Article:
Sometimes I remind myself that I am present by noticing my surroundings i.e. the blue sky and uttering some kind of gratitude prayer.


  • Remembering to be grateful and thankful also has helped to put things into perspectives and often I end up just enjoying the moment and seeing how blessed I am.
  • Learning to acknowledge negative emotions and making the personal choice to find ways of managing them positively – with self compassion and without projecting onto others. This is really hard but it is possible.
  • Journaling is also helpful through writing or doing some creative journaling through drawing or painting or colouring books.
  • Do not isolate – this one is very hard for me – I am still way off but am slightly better with it.
  • Be wise in who you share with. Not everyone can be supportive, not because they don’t love you or want to but they do not know how to. So definitely be wise in your choice of confidants, not everyone needs to hear your story or go on the journey with you.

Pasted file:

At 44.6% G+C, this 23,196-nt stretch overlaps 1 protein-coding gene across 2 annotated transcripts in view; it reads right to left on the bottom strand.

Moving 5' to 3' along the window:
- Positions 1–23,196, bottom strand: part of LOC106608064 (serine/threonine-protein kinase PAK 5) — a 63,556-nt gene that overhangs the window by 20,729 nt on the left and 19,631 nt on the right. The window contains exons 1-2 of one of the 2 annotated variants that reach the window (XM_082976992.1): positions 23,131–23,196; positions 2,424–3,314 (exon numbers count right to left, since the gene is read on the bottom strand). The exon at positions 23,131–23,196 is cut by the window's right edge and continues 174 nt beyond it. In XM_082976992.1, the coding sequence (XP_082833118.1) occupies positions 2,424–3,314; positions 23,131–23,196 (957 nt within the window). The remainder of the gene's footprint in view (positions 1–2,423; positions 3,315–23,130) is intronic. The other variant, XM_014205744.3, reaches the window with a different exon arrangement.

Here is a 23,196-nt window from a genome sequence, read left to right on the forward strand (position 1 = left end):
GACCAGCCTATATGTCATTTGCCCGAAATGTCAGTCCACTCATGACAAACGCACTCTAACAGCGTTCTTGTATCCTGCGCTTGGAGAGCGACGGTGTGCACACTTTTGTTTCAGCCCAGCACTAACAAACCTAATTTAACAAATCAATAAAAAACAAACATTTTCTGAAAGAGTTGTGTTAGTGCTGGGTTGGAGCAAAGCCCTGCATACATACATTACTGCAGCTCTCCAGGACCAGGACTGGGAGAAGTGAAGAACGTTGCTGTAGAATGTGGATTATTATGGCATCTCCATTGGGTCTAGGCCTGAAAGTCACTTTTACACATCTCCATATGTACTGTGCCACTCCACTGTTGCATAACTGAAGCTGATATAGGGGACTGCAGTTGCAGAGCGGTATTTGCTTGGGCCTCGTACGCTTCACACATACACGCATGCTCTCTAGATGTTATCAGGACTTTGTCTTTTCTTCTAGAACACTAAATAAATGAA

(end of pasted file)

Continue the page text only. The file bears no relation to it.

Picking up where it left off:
• Have a structure and routine – get up, and live life! Have a sense you have done something meaningful each day even if it is folding socks.
  • Give yourself a break, from self critical thoughts, from the need to perform and be perfect and as you are kinder to yourself it will be easier to achieve things from a more understanding perspective.
  • Nourish your body and brain – plant based unprocessed foods are important to add to your diet.
  • Also be active –  for the ‘exercise repulsed‘ like me – walk to most places and do gentle stretching. Yoga and meditation are also some alternatives.


The list above is not exhaustive – each person finds their own survival techniques and these are just some that I have in my survival box.


Most importantly I have voice I am no longer afraid to use and it is freeing to open up about this challenging journey that is also full of triumphs and I am most grateful for this blessing. Journeys of life – that phrase alone means a lot and encompassed these journeys we all are on and that is so special.

Lets add to these by sharing some of them and I certainly want to hear from others about their own survival techniques so I can add to mine.